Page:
"This gig has gotten really exciting, really quickly," says 30 year old guitarist Nick Lashley, currently on tour with alternative rock sensation Alanis Morissette. (Morissette was virtually unknown last July;by October she had graced the cover of Rolling Stone.) Lashley auditioned for and got the gig with the Canadian singer just last April, after she had finished recording her chart topping album Jagged Little Pill - as did all the members of her touring band. Lashley's musical apprenticeship has covered a lot of miles and a wide range of styles. The native Englishman first toyed with a six string at the age of four, after hearing his parent's Beatles and Pink Floyd records. He never took any formal lessons but says, "My uncle Tony, the hippy, taught me a few basic chords." Nick really got serious in 1978 when punk - the first round - got big. "It put the guitar in a very simple format that I could pick up." Through the 80s he bettered his playing by learning the riffs of the Police, U2, and Thin Lizzy. Nick formed his first band - Soldier - in London. A few years and bands later he found himself recording for Virgin records with the band King Swamp. That collaboration lasted two albums and brought Lashley to Los Angeles, where he married a record company publicist and toured with Sass Jordan for several years. It proved valuable experience for Lashely, whose melodic David Gilmour-influenced solos and atmospheric The Edge-styled chord patterns have now been heard all over North America, Europe and Japan during a series of tours with Alanis Morissette. If Lashely has forked over his dues, it's now payback time.
Luck has certainly smiled upon Austin, Texas, native Jesse Tobias: just 23, Tobias is playing in his third major label band, travelling the world with Alanis Morissette. Of course a little hard work along the way bolstered his good fortune. Tobias picked up his first axe at the age of seven. "I just always wanted to play guitar," he says. Jesse considers himself mostly self-taught and counts War and Santana among his earliest influences. "My tastes always change. I liked Hendrix, I liked [Nirvana guitarist Kurt] Cobain's playing a lot." After a few years spent knocking around clubs deep in the heart of Texas, Tobias' first band Mother Tongue decided to relocate to Los Angeles. But a funny thing happened on the road to stardom: while recording Mother Tongue's debut, Jesse was asked to join the Red Hot Chili Peppers. That was difficult to leave his hometown buddies behind, the gig was a dream come true. (The Chili Pepper's last album, Blood Sugar Sex Magik, had sold several million copies.) Jesse left the band after just three months, but he heard about the Alanis Morissette demo, got a copy and set up an audition. It's been smooth sailing since then, and Tobias couldn't be happier. "We've come a long way," he says. "Touring really brings out a band like us. It kind of puts everybody on the spot, but we've developed in a really cool way." On the road, Jesse plays a '63 Fender Jaguar and a '65 Fender Mustang, mostly holding down the rhythm parts. He credits the band's cohesive playing to the months of steady touring they've done since last summer.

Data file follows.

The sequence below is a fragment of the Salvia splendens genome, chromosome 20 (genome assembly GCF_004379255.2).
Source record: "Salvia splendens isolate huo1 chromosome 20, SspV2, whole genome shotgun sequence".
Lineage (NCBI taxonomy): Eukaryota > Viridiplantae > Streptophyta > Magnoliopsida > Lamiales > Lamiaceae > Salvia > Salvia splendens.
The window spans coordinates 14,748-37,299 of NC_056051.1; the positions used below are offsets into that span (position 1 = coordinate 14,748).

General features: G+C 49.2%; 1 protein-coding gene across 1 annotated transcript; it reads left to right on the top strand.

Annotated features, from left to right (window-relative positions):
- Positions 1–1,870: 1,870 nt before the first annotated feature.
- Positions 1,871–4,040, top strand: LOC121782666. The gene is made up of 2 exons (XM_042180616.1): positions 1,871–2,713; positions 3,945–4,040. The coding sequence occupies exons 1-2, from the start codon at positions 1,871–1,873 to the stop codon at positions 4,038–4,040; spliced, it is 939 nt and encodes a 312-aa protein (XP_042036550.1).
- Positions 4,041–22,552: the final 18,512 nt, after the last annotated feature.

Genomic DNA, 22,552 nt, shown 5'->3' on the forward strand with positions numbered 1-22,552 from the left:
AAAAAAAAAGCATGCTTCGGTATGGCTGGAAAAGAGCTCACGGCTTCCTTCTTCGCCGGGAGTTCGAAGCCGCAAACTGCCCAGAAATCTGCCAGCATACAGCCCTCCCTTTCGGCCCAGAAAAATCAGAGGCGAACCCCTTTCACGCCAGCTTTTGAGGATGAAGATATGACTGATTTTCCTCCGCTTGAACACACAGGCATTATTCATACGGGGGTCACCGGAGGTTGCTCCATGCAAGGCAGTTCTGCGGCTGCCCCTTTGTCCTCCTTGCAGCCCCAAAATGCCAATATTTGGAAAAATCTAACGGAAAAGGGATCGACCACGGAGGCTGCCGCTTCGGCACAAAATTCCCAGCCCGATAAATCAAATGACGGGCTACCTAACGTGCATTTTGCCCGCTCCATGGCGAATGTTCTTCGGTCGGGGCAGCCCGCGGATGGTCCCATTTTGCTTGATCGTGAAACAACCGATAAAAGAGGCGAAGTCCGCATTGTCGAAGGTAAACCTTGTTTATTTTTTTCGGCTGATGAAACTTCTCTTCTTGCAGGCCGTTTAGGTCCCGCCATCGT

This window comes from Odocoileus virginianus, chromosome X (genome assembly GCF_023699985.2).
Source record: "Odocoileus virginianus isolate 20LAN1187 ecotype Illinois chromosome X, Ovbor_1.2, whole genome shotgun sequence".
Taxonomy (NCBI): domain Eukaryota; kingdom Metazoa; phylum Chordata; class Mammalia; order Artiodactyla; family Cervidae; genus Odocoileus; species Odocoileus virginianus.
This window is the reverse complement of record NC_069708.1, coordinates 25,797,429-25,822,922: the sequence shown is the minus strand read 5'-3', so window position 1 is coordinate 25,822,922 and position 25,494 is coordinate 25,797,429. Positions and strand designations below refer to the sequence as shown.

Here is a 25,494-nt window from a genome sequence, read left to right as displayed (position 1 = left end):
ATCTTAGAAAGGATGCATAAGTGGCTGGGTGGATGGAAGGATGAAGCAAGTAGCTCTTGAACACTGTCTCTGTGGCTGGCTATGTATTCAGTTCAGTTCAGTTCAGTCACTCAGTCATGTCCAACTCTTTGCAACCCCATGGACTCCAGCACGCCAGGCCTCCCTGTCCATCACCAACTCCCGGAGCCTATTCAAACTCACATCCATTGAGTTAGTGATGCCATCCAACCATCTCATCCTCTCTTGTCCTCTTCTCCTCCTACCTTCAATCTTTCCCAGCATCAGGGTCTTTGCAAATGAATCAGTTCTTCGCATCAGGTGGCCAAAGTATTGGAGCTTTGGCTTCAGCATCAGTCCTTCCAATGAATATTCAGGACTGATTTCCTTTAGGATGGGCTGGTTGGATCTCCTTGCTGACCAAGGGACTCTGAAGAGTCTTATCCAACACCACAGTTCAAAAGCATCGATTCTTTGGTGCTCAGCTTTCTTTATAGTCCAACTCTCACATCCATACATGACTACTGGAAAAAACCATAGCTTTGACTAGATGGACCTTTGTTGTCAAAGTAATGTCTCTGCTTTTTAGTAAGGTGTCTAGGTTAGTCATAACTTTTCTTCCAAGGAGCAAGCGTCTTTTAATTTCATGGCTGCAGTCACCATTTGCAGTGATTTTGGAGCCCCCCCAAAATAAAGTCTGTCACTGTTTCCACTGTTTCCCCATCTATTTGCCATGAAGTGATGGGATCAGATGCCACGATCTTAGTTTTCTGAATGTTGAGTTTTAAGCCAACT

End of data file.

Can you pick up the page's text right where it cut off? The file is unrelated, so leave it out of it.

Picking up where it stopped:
An open mind. It's one of the first things bass player Chris Chaney, on tour with Alanis Morissette, would recommend. Listen to everything. After all, it worked for him. "I've always loved music," he says. "My influences are Stevie Wonder, Miles Davis, John Coltrane. But at the same time I was also into Yes, Rush and a whole bunch of rock: Aerosmith, AC/DC, you name it." Chris grew up in Mill Valley, CA, just north of San Francisco. He picked up bass in high school, and played in a band called THC (from the initials of the trio's last names). Though he didn't graduate, two years at the famed Berklee School of Music in Boston armed him with a solid understanding of music theory - and some wicked chops. Afterwards Chaney kept busy with recording sessions and live gigs around Los Angeles. Among them were plenty of weddings, cruise ship gigs and gospel sessions, particularly jam sessions at a church in Santa Monica called Agape. "There's a great band," he says. "The first time I went, they had a 100 piece choir. It was an amazing gig." In studio sessions and at jams like those at Agape, sightreading skills proved invaluable, as did one truly important thing he learned at Berklee: "I usually listened to music entirely and tried to absorb it entirely. I learned from Berklee to pick out every part of a song, not just the bass." That - and the ability to handle anything any band or producer threw at him - put Chaney in high demand on the LA music scene. Morissette's band is the perfect outlet for his wide ranging abilities. "Musically I have so much fun," he says. "It's a groove gig. It's an R&B gig on the bass. And all it takes is an open mind."
Taylor Hawkins is not mentioned in this article because it is a guitar magazine.